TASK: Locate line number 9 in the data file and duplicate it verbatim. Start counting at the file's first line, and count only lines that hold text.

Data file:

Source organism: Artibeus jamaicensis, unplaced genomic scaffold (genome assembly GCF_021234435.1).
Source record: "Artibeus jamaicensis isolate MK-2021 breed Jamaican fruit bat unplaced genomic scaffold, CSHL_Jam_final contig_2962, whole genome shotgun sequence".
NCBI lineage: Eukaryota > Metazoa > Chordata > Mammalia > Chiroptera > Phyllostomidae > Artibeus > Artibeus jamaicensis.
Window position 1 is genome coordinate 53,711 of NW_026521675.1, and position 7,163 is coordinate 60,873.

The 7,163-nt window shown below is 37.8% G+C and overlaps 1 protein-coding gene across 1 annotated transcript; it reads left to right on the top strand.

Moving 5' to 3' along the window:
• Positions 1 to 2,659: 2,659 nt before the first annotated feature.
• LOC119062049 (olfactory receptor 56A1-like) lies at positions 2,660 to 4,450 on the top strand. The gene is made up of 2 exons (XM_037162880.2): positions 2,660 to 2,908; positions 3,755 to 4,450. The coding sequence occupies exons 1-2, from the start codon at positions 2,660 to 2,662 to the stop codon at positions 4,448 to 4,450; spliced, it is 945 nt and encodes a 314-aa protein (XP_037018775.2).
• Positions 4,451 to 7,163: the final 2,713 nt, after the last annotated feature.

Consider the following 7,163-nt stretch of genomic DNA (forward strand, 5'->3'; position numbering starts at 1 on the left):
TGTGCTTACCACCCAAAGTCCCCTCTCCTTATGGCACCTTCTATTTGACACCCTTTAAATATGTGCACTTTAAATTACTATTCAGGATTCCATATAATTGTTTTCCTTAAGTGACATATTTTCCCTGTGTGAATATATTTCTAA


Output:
• Positions 4,451 to 7,163: the final 2,713 nt, after the last annotated feature.